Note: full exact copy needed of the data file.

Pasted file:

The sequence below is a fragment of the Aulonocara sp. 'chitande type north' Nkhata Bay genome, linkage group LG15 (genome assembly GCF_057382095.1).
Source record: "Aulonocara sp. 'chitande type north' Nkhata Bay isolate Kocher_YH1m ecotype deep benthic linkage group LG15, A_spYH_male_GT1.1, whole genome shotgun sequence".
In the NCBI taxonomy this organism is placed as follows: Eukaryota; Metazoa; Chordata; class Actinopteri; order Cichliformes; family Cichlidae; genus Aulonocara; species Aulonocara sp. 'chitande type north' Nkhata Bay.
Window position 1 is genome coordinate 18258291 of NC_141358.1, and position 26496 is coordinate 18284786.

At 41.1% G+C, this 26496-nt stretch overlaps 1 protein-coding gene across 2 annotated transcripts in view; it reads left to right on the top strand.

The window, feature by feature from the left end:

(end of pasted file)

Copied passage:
The sequence below is a fragment of the Aulonocara sp. 'chitande type north' Nkhata Bay genome, linkage group LG15 (genome assembly GCF_057382095.1).
Source record: "Aulonocara sp. 'chitande type north' Nkhata Bay isolate Kocher_YH1m ecotype deep benthic linkage group LG15, A_spYH_male_GT1.1, whole genome shotgun sequence".
In the NCBI taxonomy this organism is placed as follows: Eukaryota; Metazoa; Chordata; class Actinopteri; order Cichliformes; family Cichlidae; genus Aulonocara; species Aulonocara sp. 'chitande type north' Nkhata Bay.
Window position 1 is genome coordinate 18258291 of NC_141358.1, and position 26496 is coordinate 18284786.

At 41.1% G+C, this 26496-nt stretch overlaps 1 protein-coding gene across 2 annotated transcripts in view; it reads left to right on the top strand.

The window, feature by feature from the left end: